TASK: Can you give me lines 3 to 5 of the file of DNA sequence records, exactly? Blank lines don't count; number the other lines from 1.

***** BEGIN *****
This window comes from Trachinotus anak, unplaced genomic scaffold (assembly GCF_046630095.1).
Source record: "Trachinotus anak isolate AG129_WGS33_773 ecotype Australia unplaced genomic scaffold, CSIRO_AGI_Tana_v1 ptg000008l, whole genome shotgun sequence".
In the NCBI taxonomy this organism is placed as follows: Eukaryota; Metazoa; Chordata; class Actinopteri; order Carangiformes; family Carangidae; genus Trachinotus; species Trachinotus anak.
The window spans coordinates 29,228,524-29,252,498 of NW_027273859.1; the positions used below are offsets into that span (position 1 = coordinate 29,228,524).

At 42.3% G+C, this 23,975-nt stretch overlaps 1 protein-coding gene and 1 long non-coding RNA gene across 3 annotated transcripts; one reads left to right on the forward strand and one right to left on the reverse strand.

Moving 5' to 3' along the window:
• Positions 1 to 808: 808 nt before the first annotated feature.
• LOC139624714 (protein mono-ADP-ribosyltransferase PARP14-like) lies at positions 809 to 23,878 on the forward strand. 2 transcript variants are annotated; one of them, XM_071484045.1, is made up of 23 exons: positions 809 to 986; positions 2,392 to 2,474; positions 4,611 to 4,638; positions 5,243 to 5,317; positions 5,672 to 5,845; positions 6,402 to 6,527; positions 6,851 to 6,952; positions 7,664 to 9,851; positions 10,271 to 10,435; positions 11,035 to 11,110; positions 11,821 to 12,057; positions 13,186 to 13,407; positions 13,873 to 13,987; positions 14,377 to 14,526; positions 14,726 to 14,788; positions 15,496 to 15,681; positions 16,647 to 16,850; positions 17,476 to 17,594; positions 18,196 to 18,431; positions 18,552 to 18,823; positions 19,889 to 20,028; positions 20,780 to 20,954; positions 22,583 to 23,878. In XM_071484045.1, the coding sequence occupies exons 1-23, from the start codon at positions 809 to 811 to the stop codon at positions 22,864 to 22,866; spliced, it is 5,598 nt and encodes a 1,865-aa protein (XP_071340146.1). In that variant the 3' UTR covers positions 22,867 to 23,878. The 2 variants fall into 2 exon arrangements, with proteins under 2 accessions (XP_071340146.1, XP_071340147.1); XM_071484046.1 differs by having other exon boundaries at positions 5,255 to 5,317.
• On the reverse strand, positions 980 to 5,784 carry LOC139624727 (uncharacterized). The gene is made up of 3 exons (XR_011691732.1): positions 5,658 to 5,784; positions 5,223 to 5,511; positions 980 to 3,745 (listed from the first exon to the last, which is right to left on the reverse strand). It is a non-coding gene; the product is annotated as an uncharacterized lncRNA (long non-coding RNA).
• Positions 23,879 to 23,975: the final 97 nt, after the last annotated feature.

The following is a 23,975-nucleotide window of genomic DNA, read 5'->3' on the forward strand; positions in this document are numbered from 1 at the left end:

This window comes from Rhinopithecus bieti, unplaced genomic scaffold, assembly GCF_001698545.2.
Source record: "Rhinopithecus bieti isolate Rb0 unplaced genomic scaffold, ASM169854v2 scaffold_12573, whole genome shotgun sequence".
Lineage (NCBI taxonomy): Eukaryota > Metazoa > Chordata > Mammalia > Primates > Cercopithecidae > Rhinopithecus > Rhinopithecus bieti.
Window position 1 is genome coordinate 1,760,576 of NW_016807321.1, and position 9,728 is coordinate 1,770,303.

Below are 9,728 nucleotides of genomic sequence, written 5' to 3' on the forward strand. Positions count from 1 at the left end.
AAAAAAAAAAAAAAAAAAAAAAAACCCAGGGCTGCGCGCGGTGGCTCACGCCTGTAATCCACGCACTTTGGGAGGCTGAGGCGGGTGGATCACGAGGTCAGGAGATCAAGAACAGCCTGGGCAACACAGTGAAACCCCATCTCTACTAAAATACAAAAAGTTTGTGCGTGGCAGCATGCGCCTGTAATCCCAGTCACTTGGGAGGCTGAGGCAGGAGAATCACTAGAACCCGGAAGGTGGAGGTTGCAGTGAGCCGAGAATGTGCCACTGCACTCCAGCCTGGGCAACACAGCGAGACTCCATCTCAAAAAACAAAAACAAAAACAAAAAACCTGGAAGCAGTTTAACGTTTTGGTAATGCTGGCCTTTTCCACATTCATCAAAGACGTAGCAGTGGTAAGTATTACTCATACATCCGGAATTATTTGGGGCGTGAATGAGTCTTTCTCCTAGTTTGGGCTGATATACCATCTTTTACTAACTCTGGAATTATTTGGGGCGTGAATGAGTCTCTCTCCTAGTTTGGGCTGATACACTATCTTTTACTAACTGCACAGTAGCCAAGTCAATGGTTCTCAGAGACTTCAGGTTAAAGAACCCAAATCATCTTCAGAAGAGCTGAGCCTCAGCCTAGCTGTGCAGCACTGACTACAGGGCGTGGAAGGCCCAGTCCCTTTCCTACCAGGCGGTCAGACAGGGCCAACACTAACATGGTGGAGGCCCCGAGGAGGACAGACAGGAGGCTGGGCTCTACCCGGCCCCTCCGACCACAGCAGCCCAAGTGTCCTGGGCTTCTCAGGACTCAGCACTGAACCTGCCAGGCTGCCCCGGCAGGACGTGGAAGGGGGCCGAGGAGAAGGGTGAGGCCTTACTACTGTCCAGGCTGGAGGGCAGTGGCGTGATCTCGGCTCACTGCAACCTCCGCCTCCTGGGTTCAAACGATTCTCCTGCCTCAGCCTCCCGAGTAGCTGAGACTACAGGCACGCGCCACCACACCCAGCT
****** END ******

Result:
In the NCBI taxonomy this organism is placed as follows: Eukaryota; Metazoa; Chordata; class Actinopteri; order Carangiformes; family Carangidae; genus Trachinotus; species Trachinotus anak.
The window spans coordinates 29,228,524-29,252,498 of NW_027273859.1; the positions used below are offsets into that span (position 1 = coordinate 29,228,524).

At 42.3% G+C, this 23,975-nt stretch overlaps 1 protein-coding gene and 1 long non-coding RNA gene across 3 annotated transcripts; one reads left to right on the forward strand and one right to left on the reverse strand.